Increasing performance and reducing costs with CIM

06 August 2014

maxon motor UK Ltdvisit website


Increasing performance and reducing costs with CIMMaxon motor is promoting its capability for producing custom components using the Ceramic Injection Moulding (CIM) process. In addition to manufacturing ceramic parts as components for their DC motors and gearheads, Maxon Motor also makes ceramic elements for a wide range of industries, from watch production to the construction of dental implants.

The Ceramic Injection Moulding (CIM) process involves ceramic powder being mixed with a plastic binder and then injection moulded on special machines. Complex shapes with minute dimensions and detailed structures can be produced in a single-stage process. The parts can be machined either in the ‘green state’, before being sintered, or complete from injection moulding and then sintered, or diamond ground after sintering. This is dependent upon the accuracy, complexity of the part and the volume required.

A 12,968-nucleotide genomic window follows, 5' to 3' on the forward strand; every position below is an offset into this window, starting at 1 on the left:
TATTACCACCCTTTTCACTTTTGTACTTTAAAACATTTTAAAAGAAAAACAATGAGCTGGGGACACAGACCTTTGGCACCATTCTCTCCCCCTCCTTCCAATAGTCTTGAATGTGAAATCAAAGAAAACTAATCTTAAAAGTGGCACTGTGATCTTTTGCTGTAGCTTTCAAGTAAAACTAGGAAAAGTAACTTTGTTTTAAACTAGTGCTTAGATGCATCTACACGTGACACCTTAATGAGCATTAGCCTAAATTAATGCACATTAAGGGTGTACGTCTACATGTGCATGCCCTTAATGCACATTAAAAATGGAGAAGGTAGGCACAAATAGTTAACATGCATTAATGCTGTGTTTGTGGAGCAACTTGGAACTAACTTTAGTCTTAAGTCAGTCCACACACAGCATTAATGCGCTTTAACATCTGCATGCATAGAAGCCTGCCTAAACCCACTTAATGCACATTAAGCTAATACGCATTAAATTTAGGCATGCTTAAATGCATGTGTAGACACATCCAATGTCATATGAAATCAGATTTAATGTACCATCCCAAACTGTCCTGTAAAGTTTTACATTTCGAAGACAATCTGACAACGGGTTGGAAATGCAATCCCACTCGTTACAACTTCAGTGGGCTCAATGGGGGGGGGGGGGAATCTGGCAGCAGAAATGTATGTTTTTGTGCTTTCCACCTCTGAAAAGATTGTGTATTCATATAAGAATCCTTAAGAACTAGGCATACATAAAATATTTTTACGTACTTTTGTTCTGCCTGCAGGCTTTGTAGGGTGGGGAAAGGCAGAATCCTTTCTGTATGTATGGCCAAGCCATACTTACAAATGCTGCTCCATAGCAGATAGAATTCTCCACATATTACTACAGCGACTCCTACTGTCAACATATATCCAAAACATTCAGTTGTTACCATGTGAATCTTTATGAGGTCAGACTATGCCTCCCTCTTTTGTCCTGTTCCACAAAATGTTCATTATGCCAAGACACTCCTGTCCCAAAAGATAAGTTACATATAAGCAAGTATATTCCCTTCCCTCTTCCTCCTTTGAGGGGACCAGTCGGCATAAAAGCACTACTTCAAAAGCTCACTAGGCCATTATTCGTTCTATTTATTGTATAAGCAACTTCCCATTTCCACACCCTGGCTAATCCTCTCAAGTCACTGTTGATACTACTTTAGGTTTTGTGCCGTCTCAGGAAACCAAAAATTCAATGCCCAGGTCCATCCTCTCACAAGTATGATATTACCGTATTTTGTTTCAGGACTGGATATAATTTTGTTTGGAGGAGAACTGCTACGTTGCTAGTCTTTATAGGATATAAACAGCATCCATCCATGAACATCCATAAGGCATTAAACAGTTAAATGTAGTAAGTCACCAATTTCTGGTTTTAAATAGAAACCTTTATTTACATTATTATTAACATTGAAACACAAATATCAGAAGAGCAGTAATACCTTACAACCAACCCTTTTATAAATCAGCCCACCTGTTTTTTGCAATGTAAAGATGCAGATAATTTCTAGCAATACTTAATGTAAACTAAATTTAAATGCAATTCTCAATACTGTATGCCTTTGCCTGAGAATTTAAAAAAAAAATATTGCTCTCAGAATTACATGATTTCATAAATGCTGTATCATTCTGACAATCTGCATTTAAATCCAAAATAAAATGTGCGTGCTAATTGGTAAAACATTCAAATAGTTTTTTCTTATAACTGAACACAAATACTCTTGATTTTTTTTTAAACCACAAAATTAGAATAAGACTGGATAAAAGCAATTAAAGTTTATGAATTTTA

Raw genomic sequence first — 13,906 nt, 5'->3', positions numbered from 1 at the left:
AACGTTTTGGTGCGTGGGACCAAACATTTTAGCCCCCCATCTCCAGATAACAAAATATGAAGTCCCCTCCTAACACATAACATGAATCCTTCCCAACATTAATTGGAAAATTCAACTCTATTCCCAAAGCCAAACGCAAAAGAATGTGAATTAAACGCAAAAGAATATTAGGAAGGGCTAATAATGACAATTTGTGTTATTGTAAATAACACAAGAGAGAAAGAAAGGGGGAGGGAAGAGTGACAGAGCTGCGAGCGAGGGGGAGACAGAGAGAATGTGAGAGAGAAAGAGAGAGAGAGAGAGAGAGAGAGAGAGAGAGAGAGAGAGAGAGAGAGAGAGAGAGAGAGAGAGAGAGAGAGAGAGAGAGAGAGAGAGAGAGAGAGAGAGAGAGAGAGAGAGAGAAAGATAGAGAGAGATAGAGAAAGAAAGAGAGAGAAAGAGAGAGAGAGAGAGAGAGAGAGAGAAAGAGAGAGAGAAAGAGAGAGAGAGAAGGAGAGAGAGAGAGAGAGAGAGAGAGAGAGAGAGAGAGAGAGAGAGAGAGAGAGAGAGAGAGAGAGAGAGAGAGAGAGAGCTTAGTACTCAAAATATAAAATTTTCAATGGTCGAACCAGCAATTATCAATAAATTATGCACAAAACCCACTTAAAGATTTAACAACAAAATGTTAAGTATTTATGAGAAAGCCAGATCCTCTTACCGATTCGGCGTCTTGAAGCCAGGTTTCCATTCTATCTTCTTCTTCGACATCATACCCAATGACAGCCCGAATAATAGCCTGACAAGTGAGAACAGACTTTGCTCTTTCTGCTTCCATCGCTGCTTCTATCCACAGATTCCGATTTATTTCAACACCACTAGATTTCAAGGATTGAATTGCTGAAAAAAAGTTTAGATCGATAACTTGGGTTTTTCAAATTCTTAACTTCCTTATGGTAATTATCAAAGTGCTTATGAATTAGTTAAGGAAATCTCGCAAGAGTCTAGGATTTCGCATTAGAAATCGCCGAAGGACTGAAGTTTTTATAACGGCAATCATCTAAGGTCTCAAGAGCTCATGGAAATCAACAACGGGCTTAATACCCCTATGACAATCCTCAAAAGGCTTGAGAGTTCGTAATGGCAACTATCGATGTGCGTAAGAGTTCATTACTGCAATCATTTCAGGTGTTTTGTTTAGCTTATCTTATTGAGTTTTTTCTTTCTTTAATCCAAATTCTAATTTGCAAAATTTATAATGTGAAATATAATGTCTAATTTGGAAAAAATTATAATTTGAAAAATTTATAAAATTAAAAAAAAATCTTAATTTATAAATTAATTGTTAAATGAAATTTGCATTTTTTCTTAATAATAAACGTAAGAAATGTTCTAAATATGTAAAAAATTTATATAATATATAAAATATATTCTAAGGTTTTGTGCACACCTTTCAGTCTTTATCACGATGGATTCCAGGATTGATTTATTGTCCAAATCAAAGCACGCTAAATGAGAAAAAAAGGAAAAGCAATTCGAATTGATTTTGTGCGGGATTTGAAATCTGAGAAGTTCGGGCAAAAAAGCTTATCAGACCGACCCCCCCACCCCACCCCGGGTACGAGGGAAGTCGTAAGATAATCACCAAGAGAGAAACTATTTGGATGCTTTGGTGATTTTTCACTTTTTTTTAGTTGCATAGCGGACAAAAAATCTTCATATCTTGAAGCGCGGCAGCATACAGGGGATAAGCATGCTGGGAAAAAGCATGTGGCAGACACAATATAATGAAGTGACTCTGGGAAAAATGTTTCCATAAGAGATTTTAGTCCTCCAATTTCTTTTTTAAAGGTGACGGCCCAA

Maxon has over 15 years' experience developing and producing precise technical components using high-performance ceramic materials. CIM parts are used in DC motors and gearheads to increase performance and to increase life. It is also beneficial to particular applications as it has a very high resistance to wear, is non-corrosive and is biocompatible, so does not cause allergic reactions. These qualities have led to Maxon developing a specialised product range of drills and implants for the dental industry – manufactured to medical devices standard ISO EN13485.

Maxon offers a range of standard ceramic lead screws and shafts, either as standalone product or fitted in to the Maxon gearhead as a spindle drive. Maxon has developed its own surface – csg – for ceramic lead screws that gives outstanding efficiency levels with very low static friction. The high hardness levels of ceramic ensure up to 100 times longer life than a conventional metal lead screw in the same application. Ceramic also benefits from similar properties to steel, including coefficient of expansion and Young’s modulus, so ceramics can replace steel on many applications, ensuring higher efficiency and greater life than a conventional steel lead screw, even running with no lubricant as an option perhaps in a vacuum environment.

The cost saving in volume can be significantly less than machining; for example, producing minute gears using Ceramic Injection Moulding can reduce costs by 50 per cent.

To learn more about Ceramic Injection Moulding, please visit

© Copyright 2006-14 Damte Ltd.